Automotive Holiday Deals Books Holiday Gift Guide Shop Women's Cyber Monday Deals Week Learn more nav_sap_SWP_6M_fly_beacon Prime Music Sweepstakes egg_2015 All-New Amazon Fire TV Beauty Deals Gifts for Her Amazon Gift Card Offer mithc mithc mithc  Amazon Echo Starting at $49.99 Kindle Voyage Outdoor Deals on bgg

Enter your mobile number or email address below and we'll send you a link to download the free Kindle App. Then you can start reading Kindle books on your smartphone, tablet, or computer - no Kindle device required.

  • Apple
  • Android
  • Windows Phone
  • Android

To get the free app, enter your email address or mobile phone number.

Cracking the SAT, 2009 Edition (College Test Preparation)

18 customer reviews
ISBN-13: 978-0375428562
ISBN-10: 0375428569
Why is ISBN important?
This bar-code number lets you verify that you're getting exactly the right version or edition of a book. The 13-digit and 10-digit formats both work.
Scan an ISBN with your phone
Use the Amazon App to scan ISBNs and compare prices.
Have one to sell? Sell on Amazon
Buy used
In Stock. Sold by giggil, Fulfilled by Amazon
Condition: Used: Acceptable
Comment: The book shows heavy wear.
Access codes and supplements are not guaranteed with used items.
52 Used from $0.01
More Buying Choices
14 New from $4.99 52 Used from $0.01 1 Collectible from $9.96

There is a newer edition of this item:

Free Two-Day Shipping for College Students with Amazon Student Free%20Two-Day%20Shipping%20for%20College%20Students%20with%20Amazon%20Student

Study Smarter, Score Higher

Product Details

  • Series: College Test Preparation
  • Paperback: 704 pages
  • Publisher: Princeton Review (June 10, 2008)
  • Language: English
  • ISBN-10: 0375428569
  • ISBN-13: 978-0375428562
  • Product Dimensions: 8.5 x 1.6 x 10.8 inches
  • Shipping Weight: 2.5 pounds
  • Average Customer Review: 4.6 out of 5 stars  See all reviews (18 customer reviews)
  • Amazon Best Sellers Rank: #1,290,473 in Books (See Top 100 in Books)

Customer Reviews

Most Helpful Customer Reviews

52 of 53 people found the following review helpful By A. Eassa on July 14, 2008
Format: Paperback
When I prepared to take my first SAT, I relied on this book to prepare. Let me first talk about the good aspects of the book:

It demystifies the SAT and takes a "student friendly" approach. That is, it helps convince the reader that the SAT doesn't measure intelligence, self-worth, etc. While this may or may not be true, it relieves one of a significant burden by believing that the test doesn't test anything innate, which prevents the formation of artificial mental barriers or blocks.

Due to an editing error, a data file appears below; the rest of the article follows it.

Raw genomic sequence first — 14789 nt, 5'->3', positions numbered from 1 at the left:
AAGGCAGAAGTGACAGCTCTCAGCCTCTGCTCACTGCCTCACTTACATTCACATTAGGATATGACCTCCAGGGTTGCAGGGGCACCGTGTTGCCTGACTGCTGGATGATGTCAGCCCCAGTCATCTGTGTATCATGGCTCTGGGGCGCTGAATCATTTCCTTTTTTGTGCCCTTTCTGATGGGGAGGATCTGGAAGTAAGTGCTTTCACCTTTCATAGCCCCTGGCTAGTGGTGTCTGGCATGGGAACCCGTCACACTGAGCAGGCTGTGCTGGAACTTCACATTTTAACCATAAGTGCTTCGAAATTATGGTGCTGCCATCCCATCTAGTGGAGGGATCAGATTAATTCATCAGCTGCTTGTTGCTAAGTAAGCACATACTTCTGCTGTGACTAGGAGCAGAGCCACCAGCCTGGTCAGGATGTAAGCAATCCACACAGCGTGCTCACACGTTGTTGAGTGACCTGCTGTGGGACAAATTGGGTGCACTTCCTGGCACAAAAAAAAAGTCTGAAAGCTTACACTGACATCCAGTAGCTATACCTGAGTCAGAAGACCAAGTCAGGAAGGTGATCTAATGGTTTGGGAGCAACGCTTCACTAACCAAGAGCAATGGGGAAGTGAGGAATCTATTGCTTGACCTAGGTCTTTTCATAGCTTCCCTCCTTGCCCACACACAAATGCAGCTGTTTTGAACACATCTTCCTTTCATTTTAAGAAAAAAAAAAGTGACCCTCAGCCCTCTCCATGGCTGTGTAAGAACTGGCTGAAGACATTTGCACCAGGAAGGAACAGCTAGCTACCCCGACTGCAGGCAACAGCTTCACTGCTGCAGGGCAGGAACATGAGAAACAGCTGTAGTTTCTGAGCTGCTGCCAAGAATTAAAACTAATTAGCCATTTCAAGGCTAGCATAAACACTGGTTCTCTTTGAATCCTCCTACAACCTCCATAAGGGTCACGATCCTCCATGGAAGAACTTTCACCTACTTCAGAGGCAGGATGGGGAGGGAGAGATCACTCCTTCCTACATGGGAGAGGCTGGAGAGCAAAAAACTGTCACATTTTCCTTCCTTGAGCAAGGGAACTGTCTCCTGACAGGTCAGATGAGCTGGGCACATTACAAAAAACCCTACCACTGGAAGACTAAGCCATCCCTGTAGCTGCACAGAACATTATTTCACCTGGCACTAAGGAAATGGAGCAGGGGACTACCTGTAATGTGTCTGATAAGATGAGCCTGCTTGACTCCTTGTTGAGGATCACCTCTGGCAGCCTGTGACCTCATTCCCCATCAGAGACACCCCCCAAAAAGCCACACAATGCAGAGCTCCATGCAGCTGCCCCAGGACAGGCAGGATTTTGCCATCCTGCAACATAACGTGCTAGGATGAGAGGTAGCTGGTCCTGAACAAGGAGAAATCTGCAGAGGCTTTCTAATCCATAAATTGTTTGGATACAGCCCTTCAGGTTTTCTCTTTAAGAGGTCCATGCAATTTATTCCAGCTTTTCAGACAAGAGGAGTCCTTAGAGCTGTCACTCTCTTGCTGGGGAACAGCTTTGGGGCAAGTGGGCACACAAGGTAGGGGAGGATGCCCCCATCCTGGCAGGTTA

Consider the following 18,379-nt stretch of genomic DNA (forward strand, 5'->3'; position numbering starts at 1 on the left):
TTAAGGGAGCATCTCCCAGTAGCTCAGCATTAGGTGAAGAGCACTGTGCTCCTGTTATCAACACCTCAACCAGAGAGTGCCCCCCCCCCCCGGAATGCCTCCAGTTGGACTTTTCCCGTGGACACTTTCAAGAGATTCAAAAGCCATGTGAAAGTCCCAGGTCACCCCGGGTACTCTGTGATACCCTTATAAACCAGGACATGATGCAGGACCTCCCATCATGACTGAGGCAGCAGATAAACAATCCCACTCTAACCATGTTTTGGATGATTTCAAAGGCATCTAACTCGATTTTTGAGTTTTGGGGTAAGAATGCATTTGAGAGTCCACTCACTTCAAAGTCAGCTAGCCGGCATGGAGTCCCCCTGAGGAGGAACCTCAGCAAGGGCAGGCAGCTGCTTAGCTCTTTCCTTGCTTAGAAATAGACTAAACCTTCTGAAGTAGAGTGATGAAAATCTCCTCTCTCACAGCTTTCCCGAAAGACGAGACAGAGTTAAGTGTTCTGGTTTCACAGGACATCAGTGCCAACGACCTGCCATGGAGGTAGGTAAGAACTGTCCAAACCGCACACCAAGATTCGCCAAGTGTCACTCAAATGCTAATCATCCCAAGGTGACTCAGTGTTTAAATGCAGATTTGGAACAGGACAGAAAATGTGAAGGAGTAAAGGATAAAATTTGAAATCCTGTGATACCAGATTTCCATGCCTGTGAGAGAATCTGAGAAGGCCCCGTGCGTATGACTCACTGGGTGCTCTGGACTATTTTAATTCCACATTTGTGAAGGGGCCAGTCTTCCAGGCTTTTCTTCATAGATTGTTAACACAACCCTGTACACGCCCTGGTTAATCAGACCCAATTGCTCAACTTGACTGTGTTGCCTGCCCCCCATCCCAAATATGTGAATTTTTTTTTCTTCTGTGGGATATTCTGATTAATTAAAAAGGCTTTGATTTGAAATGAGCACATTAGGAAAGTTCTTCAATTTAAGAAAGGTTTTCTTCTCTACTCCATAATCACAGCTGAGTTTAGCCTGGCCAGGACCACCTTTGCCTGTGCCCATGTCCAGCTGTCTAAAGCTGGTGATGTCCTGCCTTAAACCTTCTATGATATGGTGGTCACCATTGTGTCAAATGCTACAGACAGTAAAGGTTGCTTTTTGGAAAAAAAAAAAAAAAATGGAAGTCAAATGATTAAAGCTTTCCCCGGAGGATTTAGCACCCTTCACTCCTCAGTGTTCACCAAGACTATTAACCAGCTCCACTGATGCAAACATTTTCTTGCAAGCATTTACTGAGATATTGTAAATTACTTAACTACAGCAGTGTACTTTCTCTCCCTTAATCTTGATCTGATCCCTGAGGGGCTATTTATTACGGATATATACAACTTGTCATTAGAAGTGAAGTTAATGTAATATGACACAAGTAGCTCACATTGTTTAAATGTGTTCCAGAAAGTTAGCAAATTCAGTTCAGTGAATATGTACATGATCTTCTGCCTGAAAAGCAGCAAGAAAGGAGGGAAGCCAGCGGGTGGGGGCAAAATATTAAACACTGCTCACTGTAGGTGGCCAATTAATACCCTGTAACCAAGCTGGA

The vocabulary list is quite good, as it consists of a short, but sweet list of 200 words that are likely to show up on the SAT (either in passages or in the sentence completions). For such a short list, it sure does get a good number of "hits" on the real thing.

The math refresher is good -- it's not a math textbook in the sense that it will, in vivid detail, teach you the fundamentals of mathematics beginning with "2 + 2 = 4", but it does give you a great refresher of all the topics you (should) have learned. If you're shaky about performing basic algebra, then you don't need an SAT prep book -- you need a basic mathematics book. It also shows how these basic math tools can be applied to the SAT, by showing how to solve several "famous" or "representative" problems to give you a feel of the kinds of problems you'll likely encounter.

The grammar/essay sections are good, too. It goes over the fundamental errror that you'll likely encounter without attempting to write the next great treatise in English grammar. So with the rules in here, you'll feel comfortable answering the questions on the real test.

The best part, by far, of this book is the set of three very accurate, very SAT-ish practice tests.
Read more ›
Comment Was this review helpful to you? Yes No Sending feedback...
Thank you for your feedback.
Sorry, we failed to record your vote. Please try again
Report abuse
6 of 7 people found the following review helpful By Em on January 11, 2009
Format: Paperback
Initially, I purchased some of the Kaplan issued SAT prep books and borrowed my boyfriend's 2 or 3 year old study books to get down and study for this test. When I got down to them, I had scarce interest in the material, so I turned to a close relative (who happens to get paid hundreds of dollars an hour to tutor) for help, and she turned me over to the Princeton Review books.